Last, but most certainly not least, we need to set our budget. Remember, we’re looking to have fewer pieces last us longer, so be prepared to invest a bit more in your capsule. These pieces should be of a high quality with the intention of lasting you through multiple seasons and multiple wears. The idea is not to go crazy, but the idea is to invest a bit more in something that will last you longer, and be able to handle multiple wears. There are 2 ways to set a budget; tops down, or bottoms up.

The tops down approach is to set a budget for your entire capsule, and then divvy out that budget by category accordingly. The bottoms up approach is to assign a budget to each individual piece, then by category, then total it all up to see where you land. How you decide to set your budget is entirely up to you, but it is necessary to set a reasonable budget, and work accordingly. My personal recommendation would be a mix of both. It can be pricey to set a budget for individual pieces, and it can be a tad limiting to set a total budget. My personal recommendation (feel free to take it or leave it) would be to set a tops down budget per category, and then assign a bottoms up budget within each category. For example, maybe I have 4 categories: Tops, Bottoms, Dresses, Outerwear I would do the following (ignore the numbers, just an example of breakdown):

Tops Budget: $500 - At an average $75 per piece

Bottoms Budget: $600 - At an average $95 per piece

Dresses Budget: $300 - At an average $150 per piece

Outerwear Budget: $500 - At an average $185 per piece

Of course, these are arbitrary figures, but once you set your category budget, you can go back and see how this budget aligns to your pieces per category, etc. Again, this is just a recommendation, feel free to play around with different budget scenarios to see which will get you to a budget you’re comfortable with.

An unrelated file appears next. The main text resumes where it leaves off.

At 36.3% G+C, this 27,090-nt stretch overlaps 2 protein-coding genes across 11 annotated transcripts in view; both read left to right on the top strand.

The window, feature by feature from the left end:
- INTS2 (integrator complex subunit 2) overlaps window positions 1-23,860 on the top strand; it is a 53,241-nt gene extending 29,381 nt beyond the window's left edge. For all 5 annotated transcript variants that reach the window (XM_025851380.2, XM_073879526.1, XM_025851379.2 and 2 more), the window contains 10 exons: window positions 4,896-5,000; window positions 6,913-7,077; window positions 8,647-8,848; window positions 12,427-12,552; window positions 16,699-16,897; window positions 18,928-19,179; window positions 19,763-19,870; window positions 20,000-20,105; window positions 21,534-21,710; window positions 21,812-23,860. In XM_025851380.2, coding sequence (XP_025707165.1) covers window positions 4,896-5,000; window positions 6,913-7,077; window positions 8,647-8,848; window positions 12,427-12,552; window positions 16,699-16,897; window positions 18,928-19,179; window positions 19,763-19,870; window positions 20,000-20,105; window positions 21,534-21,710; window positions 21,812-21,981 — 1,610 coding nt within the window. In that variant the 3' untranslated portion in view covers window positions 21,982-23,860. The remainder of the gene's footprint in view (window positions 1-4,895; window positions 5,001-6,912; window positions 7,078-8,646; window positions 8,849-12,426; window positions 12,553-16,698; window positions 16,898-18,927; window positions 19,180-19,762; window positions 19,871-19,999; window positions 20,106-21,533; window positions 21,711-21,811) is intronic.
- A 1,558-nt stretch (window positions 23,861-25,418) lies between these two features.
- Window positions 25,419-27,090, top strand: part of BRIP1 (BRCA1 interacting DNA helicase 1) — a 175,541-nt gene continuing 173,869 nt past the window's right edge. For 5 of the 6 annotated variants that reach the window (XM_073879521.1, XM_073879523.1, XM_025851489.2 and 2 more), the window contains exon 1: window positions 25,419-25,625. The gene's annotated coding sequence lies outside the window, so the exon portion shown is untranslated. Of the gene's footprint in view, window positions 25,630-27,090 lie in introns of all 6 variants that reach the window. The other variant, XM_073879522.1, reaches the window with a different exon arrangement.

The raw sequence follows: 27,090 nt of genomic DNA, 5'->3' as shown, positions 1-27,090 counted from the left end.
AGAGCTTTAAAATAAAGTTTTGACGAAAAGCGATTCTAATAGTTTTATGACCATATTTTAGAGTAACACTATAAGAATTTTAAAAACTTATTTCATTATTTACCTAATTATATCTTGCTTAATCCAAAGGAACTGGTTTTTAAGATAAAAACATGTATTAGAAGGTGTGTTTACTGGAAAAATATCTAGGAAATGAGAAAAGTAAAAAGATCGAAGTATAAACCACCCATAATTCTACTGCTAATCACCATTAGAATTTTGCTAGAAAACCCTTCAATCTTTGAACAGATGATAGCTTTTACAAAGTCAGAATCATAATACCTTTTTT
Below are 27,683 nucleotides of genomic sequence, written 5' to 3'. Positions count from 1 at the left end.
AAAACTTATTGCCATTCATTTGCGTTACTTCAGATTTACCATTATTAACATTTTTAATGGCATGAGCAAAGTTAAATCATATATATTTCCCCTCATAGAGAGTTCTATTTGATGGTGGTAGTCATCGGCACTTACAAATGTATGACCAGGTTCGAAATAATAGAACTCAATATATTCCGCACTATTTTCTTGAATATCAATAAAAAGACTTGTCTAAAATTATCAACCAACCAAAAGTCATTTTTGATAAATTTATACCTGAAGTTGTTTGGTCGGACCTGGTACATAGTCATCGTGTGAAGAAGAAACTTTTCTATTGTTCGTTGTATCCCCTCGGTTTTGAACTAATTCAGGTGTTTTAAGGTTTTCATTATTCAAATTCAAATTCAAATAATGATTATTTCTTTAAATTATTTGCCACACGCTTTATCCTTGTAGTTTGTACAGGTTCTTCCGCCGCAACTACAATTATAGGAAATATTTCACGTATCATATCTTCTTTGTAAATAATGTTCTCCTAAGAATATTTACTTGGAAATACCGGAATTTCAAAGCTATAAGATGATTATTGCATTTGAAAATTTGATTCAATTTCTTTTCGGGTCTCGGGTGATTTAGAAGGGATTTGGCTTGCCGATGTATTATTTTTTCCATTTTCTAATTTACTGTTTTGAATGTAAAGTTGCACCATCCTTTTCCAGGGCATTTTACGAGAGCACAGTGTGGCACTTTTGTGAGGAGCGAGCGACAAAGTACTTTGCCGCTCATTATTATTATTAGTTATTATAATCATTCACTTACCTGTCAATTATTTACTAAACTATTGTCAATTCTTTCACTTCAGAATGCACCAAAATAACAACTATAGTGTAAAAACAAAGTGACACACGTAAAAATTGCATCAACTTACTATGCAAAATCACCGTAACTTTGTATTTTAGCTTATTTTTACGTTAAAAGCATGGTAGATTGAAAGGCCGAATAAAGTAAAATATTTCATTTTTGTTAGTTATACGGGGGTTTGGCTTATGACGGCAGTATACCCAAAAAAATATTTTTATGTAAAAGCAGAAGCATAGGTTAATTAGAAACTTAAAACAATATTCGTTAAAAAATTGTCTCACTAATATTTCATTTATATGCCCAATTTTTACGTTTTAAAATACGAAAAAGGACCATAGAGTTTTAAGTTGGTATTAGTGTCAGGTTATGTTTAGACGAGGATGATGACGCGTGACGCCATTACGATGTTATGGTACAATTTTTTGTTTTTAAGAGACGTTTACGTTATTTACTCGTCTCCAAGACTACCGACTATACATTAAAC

Again, the most important thing to remember is that there are no rules in building your capsule! This is all about you, your budget, your comfort, your preferences, etc. This process is about building a wardrobe that will best serve you and your wardrobe needs. Be prepared for lots of trial and error, be prepared to have some fun with it, and be prepared to learn a LOT. You’ll build your capsule, and in a few months time, you’ll learn even more. You’ll learn what worked, what didn’t, and you’ll probably be surprised by a lot of it. Remember, the idea of a capsule wardrobe is to increase wear and decrease stress! Be sure it’s not causing more of a headache for you, and have FUN with it. Still want to chat a bit more about a capsule wardrobe? Click HERE to schedule your call with me.

Candace HannaComment
Capsule Wardrobe Series - Closet Edit!

Well, here we are, week 3 of the Capsule Wardrobe Series!  This week, we’re in your closet.  I know, it can be a scary place.  Your closet can be overwhelming, for so many reasons.  Whether it’s because there’s entirely too much or you feel like you don’t have anything at all, our closets can be a real source of anxiety for us.  Now that we understand what a capsule wardrobe is, we’ve decided we want to explore it further, and we have a pretty solid idea of what our personal style is, the next piece is your closet.  Yes, we’re going to edit.  But again, we’re going to EDIT.  Editing your closet doesn’t mean that you take everything in your closet, throw it out, and start over.  We’re simply editing.  Keep reading for my method on how to edit your closet, and get your capsule wardrobe started.

First things first, we have to plan this time.  If you’ve worked with me, or followed my work, you know that planning is a really key part of everything I do.  Whether you have a packed closet, or an empty one, we need to plan out this time so that we’re not rushed or overwhelmed.  When I’m working with my clients, I typically schedule a 3-hour block. You might think that’s insane, but we don’t always use that entire block of time, and it allows for a breather here and there. Before you decide how much time to schedule, I want you to quickly peruse your closet.  If you don’t want to designate 3 hours, you can try working backward.  Assess roughly how much you have, and try and assign 15-20 seconds per piece and throw in a couple of 10-minute breaks and see what kind of time block you get.  Whatever time you decide on, be sure to schedule in a couple of breaks – that is important.  You’ll be editing your closet fairly quickly, it can be too much to go straight through, so give yourself some space.